Philadelphia — Six people are dead and 14 injured after a building undergoing demolition fell onto a Salvation Army thrift store at 22nd and Market streets here on June 5. A 30-foot-high wall of heavy bricks fell through the busy main street storefront’s roof, subsequently causing the floor, the store’s contents, customers and staff to collapse into the basement.
Calling it “an accident” would be unfair to the deceased. Kimberly Finnegan, Borbor Davis, Juanita Harmin, Mary Simpson, Anne Bryan and Roseline Conteh are casualties of the profits-at-any-cost mentality of STB Investments Corps. The properties being demolished next to the crushed building were owned by STB, whose officers are Richard Basciano, Scott Wexler, Frank Cresci Jr. and Anthony Trumbetta, based in New York City at 300 W. 43rd St.
Basciano signed a $10,000 contract with nonunion Griffin Campbell Construction to raze the buildings, at a shockingly small fraction of the $150,000 normally paid for a project of this size.
“This is the most egregious construction accident I think I’ve ever been involved in. … Given (Campbell’s) checkered past, and what appears to be a total lack of experience and know-how, we believe that was a grossly negligent selection,” said Robert Mongeluzzi, the attorney for Nadine White, who was buried in the building’s rubble but survived. Mongeluzzi charged the demolition contractor with violating several federal safety regulations. He also said Basciano should have picked a more qualified and competent contractor to do the work. (Associated Press, June 6)
The U.S. Occupational Safety and Health Administration said it received a complaint May 15 that workers at the site were at risk of falling. OSHA regulates the demolition industry and enforces standards meant to ensure worker safety.
Regulations forbid any wall section exceeding one story from standing alone without bracing, unless the wall was designed that way. Witnesses said they saw a 30-foot section of unbraced wall before the collapse.
A video of the demolition taken a few days earlier showed bricks raining down on the sidewalk as a worker used a backhoe and claw to remove a second-story front wall. No barriers were visible that would prevent pedestrians from using the sidewalk or the staircase leading up from an underground subway trolley — clear violations of OSHA regulations that require a safety zone surrounding a demolition site.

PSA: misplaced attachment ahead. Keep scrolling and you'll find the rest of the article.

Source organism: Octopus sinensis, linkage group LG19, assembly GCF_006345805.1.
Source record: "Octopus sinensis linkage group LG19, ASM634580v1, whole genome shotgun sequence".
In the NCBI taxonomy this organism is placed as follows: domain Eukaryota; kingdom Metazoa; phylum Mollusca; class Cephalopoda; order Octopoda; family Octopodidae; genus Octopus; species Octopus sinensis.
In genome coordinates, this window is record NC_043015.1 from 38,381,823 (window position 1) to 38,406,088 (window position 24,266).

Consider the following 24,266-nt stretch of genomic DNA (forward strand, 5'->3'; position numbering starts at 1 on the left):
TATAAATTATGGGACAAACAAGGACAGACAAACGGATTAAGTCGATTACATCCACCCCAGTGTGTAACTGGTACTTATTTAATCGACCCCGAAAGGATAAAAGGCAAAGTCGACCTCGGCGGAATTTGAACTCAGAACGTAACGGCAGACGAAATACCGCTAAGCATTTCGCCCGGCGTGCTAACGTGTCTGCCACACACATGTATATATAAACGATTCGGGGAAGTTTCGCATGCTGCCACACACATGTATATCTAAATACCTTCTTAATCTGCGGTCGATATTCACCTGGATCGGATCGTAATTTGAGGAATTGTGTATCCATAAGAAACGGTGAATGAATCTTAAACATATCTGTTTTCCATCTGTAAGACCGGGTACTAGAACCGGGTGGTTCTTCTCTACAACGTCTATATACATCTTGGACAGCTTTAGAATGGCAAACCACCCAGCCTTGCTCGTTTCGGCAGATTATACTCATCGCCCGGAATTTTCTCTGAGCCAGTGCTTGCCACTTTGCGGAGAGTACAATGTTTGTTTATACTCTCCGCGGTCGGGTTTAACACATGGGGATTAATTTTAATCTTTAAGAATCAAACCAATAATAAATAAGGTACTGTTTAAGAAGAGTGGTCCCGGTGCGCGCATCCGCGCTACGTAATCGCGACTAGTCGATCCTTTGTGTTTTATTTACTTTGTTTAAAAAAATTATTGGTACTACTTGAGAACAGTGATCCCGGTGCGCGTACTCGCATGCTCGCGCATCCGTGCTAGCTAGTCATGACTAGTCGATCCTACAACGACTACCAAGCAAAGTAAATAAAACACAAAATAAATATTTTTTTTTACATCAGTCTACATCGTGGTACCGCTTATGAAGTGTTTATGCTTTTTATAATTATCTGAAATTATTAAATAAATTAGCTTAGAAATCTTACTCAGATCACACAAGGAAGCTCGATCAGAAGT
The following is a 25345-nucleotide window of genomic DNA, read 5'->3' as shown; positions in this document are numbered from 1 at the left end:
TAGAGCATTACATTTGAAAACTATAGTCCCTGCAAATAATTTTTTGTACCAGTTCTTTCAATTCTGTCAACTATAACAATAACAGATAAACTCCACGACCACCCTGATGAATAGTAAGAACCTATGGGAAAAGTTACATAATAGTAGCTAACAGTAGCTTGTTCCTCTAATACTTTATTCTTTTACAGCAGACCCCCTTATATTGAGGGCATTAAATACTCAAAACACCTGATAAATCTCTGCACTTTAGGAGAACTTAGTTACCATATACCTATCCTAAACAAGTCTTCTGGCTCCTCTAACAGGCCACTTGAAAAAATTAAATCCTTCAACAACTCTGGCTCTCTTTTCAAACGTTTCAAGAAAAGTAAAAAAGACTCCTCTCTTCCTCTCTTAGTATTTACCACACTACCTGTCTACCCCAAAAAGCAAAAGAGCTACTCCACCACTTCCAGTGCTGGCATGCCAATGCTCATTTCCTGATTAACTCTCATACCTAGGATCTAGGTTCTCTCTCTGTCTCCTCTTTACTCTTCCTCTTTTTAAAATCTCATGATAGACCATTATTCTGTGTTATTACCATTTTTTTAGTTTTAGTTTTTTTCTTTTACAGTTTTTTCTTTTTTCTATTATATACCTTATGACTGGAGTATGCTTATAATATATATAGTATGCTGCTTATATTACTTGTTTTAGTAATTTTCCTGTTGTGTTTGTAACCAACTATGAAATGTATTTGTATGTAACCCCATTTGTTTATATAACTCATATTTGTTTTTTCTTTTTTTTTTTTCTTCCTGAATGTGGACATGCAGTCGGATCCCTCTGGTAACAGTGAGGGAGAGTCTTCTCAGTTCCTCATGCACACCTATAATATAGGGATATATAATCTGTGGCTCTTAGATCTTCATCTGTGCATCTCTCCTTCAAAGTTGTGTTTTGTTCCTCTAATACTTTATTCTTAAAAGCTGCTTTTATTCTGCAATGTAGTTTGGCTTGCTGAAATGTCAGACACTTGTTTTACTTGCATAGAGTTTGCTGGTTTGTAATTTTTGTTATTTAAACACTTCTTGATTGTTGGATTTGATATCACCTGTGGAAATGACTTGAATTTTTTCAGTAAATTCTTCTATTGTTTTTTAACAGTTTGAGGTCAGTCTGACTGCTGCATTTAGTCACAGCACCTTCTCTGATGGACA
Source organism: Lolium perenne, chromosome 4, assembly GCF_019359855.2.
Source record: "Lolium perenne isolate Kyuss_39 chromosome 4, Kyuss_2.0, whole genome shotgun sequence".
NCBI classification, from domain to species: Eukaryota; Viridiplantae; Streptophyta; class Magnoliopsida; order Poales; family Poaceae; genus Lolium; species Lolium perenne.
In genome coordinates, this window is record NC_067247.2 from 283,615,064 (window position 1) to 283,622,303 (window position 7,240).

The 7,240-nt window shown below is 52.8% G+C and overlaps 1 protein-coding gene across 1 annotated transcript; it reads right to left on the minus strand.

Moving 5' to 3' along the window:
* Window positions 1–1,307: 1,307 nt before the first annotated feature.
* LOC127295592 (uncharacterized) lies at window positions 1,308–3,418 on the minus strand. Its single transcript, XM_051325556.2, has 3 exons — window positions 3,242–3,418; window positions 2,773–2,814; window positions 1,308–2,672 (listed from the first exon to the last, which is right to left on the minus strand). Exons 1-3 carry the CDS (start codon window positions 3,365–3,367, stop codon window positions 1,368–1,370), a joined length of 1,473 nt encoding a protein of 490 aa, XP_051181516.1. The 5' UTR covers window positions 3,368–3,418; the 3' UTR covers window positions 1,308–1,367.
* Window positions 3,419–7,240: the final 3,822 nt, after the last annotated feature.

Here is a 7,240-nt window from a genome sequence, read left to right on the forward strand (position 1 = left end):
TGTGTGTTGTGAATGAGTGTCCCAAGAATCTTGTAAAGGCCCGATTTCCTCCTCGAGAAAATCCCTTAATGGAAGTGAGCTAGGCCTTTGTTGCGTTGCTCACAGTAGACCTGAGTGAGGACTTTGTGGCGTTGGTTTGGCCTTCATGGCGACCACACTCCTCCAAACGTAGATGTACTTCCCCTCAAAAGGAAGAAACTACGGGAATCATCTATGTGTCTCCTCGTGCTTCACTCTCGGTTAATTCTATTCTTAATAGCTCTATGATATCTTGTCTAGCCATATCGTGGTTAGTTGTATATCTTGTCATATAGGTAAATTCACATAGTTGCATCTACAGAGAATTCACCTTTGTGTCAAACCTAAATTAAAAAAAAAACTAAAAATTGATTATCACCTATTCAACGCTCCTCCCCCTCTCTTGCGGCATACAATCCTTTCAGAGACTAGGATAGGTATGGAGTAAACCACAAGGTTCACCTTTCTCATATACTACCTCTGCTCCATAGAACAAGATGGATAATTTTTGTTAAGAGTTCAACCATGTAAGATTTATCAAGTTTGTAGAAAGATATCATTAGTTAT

A complaint to Philadelphia License and Inspections on May 6 reported that workers were not wearing hardhats or other safety equipment. (NBC 10, June 7)
Robert Brehm, a Drexel University construction engineer, said he would have evacuated the Salvation Army structure “not because I expected the wall to fall on the one-story, but it is a predictable outcome. Sometimes it doesn’t fall the way you want it to fall.” Michael R. Taylor, executive director of the National Demolition Association, said, “Why wouldn’t you tell the Salvation Army guys to close their thrift store until the adjoining building was down?” (AP, June 6)
The Salvation Army had previously contacted lawyers for STB Investments Corp. about safety concerns. They replied with assurances that “they would be taking proper precautions,” said Maj. Robert W. Dixon, director of operations of The Salvation Army of Greater Philadelphia. (NPR, June 8)
Pennsylvania does not license demolition contractors and Philadelphia’s city code does not require demolition contractors to show any proficiency in tearing down buildings. The city only stipulates proof of insurance to obtain a demolition permit from License and Inspections. (www.phillymag.com)
Lax regulations and lenient enforcement are the primary reasons 4 million workers suffer a workplace injury every year in the U.S. Each day, 12 workers suffer a workplace fatality.
Racist charges against worker